September 23, 1993
Appeal from the Court of Claims (Hanifin, J.).
This personal injury claim arose out of an incident on October 16, 1990 when correction officers allegedly assaulted claimant, an inmate at Elmira Correctional Facility in Chemung County. Claimant mailed a notice of intention to file a claim on January 11, 1991 to the Court of Claims and the Attorney-General. The Court of Claims received the notice on January 14, 1991, the 90th day after the incident, but the Attorney-General did not receive the notice until January 15, 1991, the 91st day after the incident. Thereafter, on October 9, 1991, claimant mailed his notice of claim to the Court of Claims and the Attorney-General. This notice was received by both parties on October 11, 1991. The State moved to dismiss the claim on the ground that the notice of intention was untimely served on the Attorney-General. Claimant made no application to file a late claim during the appropriate one-year Statute of Limitations period in which to commence an action predicated on assault (see, Court of Claims Act § 10 [3-b], ; CPLR 215). It was not until December 6, 1991, in response to the State's motion, that claimant cross-moved for permission to file a late claim. The Court of Claims denied claimant's cross motion, granted the State's motion and dismissed the claim.
It has been determined that compliance with Court of Claims Act §§ 10 and 11 pertaining to the timeliness of filing and service requirements respecting claims and notices of intention to file claims constitutes a jurisdictional prerequisite to the institution of a claim against the State (see, Byrne v State of New York, 104 A.D.2d 782, lv denied 64 N.Y.2d 607). Here, service of the notice of intention upon the Attorney-General was not completed until it was received (Court of Claims Act § 11 [a]). Because that did not occur until the 91st day after accrual of the claim, the Court of Claims lacked jurisdiction over the case and therefore properly granted the State's motion to dismiss (see, Jackson v State of New York, 85 A.D.2d 818, lv denied 56 N.Y.2d 501, appeal dismissed 56 N.Y.2d 568; Perry v State of New York, 64 A.D.2d 799, lv denied 46 N.Y.2d 710).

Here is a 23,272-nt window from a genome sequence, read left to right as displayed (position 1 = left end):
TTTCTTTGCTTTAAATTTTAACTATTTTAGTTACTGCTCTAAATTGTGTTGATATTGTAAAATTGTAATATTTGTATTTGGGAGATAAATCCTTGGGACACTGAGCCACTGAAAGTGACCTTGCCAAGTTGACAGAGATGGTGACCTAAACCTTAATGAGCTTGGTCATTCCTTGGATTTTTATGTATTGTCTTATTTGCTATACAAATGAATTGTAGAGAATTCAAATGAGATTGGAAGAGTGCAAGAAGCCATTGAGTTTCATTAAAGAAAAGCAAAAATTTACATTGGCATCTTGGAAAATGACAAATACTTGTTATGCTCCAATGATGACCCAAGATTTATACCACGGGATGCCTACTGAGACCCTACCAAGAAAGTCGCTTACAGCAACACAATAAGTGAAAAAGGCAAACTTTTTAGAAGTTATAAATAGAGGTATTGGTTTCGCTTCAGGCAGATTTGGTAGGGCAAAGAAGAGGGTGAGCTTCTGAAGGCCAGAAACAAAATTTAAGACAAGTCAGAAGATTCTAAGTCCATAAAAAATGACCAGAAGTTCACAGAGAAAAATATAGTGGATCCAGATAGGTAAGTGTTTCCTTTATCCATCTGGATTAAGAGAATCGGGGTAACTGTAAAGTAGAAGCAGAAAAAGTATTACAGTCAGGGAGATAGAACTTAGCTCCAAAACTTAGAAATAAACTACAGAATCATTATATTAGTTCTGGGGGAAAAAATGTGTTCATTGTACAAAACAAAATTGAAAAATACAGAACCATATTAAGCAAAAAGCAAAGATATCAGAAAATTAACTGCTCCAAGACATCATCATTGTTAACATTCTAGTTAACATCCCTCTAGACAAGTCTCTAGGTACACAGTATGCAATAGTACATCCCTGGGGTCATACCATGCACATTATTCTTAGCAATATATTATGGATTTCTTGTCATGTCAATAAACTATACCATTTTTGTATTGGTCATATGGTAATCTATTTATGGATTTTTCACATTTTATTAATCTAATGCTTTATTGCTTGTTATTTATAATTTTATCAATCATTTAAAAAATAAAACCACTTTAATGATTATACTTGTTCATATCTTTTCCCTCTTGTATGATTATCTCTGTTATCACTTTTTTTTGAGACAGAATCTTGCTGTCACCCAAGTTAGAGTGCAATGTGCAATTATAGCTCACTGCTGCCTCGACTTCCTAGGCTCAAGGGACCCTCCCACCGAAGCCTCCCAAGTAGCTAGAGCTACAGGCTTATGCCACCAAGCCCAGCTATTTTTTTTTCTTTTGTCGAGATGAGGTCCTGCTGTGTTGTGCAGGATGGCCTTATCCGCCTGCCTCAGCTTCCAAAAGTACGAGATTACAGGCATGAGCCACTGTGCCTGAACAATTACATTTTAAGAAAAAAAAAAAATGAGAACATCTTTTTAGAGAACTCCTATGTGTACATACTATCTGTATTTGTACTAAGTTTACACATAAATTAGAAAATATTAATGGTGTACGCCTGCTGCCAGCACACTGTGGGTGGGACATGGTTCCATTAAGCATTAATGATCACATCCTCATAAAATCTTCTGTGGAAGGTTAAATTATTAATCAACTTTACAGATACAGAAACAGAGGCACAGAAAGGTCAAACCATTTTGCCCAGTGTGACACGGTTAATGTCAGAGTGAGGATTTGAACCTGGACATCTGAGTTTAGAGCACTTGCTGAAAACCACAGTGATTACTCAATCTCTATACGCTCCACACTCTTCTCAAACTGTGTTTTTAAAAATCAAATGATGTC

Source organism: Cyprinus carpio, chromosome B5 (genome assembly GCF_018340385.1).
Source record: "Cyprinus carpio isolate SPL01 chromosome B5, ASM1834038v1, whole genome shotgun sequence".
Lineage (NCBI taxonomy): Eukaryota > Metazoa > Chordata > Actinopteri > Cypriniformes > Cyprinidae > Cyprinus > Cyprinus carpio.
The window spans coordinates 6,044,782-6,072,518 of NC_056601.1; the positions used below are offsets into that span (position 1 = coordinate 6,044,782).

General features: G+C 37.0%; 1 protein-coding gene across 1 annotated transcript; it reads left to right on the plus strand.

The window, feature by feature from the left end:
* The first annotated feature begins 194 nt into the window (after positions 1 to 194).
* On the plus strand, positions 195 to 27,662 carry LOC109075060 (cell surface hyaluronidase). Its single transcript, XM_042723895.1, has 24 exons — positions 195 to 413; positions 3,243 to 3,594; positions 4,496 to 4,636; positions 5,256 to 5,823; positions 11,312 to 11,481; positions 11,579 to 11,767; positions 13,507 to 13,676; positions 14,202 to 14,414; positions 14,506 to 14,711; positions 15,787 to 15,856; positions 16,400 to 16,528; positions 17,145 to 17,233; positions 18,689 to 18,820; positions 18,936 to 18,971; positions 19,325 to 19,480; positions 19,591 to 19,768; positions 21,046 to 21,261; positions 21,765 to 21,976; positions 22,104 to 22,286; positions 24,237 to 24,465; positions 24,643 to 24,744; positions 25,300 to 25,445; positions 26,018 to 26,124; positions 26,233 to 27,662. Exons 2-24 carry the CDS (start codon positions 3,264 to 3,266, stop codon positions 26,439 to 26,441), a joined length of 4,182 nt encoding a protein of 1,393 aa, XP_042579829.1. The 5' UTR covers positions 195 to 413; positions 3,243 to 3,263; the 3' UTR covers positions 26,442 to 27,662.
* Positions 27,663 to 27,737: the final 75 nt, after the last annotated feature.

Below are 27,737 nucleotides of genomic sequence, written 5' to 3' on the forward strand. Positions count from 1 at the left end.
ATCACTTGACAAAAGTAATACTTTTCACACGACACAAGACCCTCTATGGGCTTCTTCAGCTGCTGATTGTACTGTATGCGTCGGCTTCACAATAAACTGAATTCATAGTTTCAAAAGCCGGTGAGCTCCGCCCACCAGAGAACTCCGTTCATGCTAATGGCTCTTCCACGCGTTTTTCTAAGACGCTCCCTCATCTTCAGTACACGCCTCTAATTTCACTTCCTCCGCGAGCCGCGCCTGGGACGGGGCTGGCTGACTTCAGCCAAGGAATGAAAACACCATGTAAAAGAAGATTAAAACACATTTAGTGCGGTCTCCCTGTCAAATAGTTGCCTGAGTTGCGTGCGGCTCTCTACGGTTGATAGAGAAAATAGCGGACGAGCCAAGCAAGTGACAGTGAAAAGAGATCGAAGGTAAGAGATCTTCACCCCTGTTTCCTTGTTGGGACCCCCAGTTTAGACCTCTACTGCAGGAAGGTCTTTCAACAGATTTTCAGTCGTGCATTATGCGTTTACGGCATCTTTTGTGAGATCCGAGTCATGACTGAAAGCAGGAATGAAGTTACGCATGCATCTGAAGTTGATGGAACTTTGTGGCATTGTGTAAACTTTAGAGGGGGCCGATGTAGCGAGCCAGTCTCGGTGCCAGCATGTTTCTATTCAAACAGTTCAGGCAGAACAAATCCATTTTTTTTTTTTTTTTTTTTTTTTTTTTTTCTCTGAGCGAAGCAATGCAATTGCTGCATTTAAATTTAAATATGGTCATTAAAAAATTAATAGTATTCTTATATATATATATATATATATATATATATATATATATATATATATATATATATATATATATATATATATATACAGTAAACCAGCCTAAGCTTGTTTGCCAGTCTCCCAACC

In addition, given the fact that the cross motion for permission to file a late claim was not made within the one-year Statute of Limitations applicable to assault claims, the late service of the notice of intention to file a claim constituted a nonwaivable defect depriving the Court of Claims of jurisdiction ab initio to render a judgment (see, Hernandez v State of New York, 144 A.D.2d 167; Byrne v State of New York, supra). While the actual claim was filed and served within the one-year time period set forth in CPLR 215 for intentional torts, this one-year time period was not available to claimant because he failed to first move for permission to file a late notice of claim under Court of Claims Act § 10 (6).
As a final matter, the failure to timely commence suit deprived claimant of the ameliorative tolling of the Statute of Limitations provided by CPLR 205 (a) (see, Matter of Dreger v New York State Thruway Auth., 177 A.D.2d 762, affd 81 N.Y.2d 721). As the Court of Appeals has recently stated, "both filing with the court and service on the Attorney General must occur within the applicable limitations period" and where claimants have not satisfied the requirements of Court of Claims Act § 11 "relief under CPLR 205 (a) is not available" (Dreger v New York State Thruway Auth., 81 N.Y.2d 721, 724). Claimant's remaining contentions have been reviewed and rejected as unpersuasive.
Weiss, P.J., Mikoll, Yesawich Jr. and Crew III, JJ., concur. Ordered that the order is affirmed, without costs.